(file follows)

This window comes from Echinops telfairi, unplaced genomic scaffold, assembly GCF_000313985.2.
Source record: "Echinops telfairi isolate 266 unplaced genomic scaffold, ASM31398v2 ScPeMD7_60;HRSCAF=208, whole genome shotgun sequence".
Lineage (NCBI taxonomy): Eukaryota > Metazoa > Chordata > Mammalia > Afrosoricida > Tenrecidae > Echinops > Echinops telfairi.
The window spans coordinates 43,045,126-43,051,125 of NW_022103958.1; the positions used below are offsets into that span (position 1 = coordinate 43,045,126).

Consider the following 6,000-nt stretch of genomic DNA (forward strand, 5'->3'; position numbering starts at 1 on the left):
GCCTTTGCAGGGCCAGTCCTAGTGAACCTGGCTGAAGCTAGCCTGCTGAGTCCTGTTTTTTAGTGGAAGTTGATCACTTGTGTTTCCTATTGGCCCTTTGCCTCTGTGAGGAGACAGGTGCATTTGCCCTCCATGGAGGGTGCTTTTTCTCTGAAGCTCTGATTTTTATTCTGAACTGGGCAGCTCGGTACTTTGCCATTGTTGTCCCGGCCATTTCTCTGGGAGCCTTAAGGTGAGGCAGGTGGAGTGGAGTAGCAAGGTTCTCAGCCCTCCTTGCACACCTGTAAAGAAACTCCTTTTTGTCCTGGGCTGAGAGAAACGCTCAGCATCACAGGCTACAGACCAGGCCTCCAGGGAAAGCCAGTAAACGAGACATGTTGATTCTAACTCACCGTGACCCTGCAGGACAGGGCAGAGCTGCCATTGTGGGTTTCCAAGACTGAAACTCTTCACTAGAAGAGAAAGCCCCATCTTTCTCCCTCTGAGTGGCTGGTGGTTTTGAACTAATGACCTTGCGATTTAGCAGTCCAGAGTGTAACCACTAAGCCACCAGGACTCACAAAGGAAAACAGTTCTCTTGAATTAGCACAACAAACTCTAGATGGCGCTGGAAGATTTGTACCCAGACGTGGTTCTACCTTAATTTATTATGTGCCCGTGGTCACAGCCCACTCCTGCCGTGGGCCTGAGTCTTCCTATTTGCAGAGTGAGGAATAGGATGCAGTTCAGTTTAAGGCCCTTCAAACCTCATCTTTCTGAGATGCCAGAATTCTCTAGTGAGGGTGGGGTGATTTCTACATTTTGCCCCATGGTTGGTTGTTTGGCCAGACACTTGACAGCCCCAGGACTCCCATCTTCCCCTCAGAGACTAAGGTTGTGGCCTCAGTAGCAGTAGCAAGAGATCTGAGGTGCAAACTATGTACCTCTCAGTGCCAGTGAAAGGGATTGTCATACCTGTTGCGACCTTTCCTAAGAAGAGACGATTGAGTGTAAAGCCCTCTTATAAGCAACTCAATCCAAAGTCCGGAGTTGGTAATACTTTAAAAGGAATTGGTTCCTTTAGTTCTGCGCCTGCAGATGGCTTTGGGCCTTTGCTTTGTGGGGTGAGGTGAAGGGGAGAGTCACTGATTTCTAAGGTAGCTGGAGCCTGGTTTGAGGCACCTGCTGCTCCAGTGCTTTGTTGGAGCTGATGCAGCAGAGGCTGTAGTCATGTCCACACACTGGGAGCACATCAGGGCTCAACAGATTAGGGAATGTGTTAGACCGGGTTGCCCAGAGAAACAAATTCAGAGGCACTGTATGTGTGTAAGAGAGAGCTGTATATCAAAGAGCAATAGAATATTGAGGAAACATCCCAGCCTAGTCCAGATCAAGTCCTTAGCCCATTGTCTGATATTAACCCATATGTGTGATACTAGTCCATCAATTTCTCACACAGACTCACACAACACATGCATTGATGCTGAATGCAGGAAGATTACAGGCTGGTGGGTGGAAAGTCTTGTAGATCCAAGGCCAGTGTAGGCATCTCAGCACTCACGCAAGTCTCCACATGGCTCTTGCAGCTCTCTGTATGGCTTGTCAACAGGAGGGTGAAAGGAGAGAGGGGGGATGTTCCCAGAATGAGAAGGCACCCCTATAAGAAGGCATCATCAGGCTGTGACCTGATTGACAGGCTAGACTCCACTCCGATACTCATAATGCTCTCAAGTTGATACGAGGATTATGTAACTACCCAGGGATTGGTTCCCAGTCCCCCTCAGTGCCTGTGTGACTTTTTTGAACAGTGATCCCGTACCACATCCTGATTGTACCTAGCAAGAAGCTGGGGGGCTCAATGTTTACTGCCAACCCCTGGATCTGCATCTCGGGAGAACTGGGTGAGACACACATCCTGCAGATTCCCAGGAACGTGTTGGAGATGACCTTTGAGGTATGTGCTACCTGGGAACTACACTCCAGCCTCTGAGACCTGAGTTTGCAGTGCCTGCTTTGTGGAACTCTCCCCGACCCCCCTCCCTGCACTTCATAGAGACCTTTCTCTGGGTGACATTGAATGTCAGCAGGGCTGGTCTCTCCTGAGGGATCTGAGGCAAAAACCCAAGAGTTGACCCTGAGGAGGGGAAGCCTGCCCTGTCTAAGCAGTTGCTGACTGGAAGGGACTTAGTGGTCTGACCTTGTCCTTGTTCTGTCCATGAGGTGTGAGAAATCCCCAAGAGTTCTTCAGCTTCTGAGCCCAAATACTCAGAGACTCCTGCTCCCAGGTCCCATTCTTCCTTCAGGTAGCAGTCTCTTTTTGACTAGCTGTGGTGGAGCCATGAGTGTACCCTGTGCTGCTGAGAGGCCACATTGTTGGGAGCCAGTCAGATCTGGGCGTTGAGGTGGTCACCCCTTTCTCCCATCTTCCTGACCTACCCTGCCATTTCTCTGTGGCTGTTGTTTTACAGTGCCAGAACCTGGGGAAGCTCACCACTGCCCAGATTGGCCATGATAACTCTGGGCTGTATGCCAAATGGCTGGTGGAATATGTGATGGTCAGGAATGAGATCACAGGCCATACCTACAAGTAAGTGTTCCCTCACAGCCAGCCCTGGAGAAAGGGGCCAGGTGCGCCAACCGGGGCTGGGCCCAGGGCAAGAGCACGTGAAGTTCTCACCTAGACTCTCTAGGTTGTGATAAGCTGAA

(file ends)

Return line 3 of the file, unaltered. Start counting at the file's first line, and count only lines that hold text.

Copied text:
Lineage (NCBI taxonomy): Eukaryota > Metazoa > Chordata > Mammalia > Afrosoricida > Tenrecidae > Echinops > Echinops telfairi.